Sneezing Vespers Until Midnight

A friend recently told me that he was thinking about the meaning of life and death. He said that, in his view, the meaning of life is "something we do, and not something that we do, or are". I thought...

George Eliot
Nov 22, 2022
3 min read

Sneezing Vespers Unit Midnight

Our dead are never dead to us, until we have forgotten them.
— George Eliot (1818-1890)
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Sneezing Vespers Unit Midnight

Our dead are never dead to us, until we have forgotten them.
— George Eliot (1818-1890)

The titled responsion is...

A friend recently told me that he was thinking about the meaning of life and death. He said that, in his view, the meaning of life is "something we do, and not something that we do or are." I thought this was very good and thought we might talk about this more when we age. Of course, we will, but as long as our children live long enough to comment on our philosophy, I feel okay with that. However, I have a few thoughts I'd like to share for those who don't.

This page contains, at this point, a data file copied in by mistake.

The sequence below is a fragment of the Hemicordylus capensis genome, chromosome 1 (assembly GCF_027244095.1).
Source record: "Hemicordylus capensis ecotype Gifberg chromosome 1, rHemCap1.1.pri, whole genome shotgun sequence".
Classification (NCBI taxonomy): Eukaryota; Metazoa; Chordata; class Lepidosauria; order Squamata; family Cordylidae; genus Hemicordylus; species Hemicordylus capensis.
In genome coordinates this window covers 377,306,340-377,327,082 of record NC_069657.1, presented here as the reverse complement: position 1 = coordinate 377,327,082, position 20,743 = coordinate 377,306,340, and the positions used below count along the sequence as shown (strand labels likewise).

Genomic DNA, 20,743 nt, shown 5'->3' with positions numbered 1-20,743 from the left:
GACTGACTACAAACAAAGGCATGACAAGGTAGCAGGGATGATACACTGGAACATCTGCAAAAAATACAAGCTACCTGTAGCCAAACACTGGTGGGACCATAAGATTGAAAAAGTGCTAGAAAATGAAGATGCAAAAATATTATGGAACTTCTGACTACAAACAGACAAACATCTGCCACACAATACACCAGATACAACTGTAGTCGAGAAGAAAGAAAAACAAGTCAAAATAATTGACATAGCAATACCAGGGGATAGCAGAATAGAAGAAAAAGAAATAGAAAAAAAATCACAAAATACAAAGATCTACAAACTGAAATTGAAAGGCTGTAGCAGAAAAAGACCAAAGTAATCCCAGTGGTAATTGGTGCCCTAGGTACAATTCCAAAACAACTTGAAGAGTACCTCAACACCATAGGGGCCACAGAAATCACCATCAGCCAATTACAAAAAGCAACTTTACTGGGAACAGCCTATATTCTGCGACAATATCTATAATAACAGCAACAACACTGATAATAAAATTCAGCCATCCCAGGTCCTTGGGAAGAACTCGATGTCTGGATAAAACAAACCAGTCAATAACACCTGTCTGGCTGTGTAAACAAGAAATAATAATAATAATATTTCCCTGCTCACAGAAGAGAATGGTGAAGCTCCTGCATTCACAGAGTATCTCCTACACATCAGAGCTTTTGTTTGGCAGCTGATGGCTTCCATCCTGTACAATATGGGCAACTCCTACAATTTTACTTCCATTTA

We should remember that our dead are never dead to us until we have forgotten them. What we do when we remember is remember what we need, when we need it, and why. We do not remember what we've lost, and in fact, many times we will be better off forgetting what we've lost. The best way to remember our dead is to forget them. I am reminded of the poem by Ralph Waldo Emerson, "The Dead Shall Have No Fear." He wrote it more than a century ago, but there is some truth to what he wrote then and some validity to it now. We need to forget our dead to remember our living ones.

It can be terrifying to think that we may lose our dead. When we first realize our mortality, we often do everything we can to avoid it, and I'm not trying to condemn this approach, but sometimes it's hard to avoid it. For those who do avoid death, it's not only their death but their living ones, too, that they are afraid of losing.

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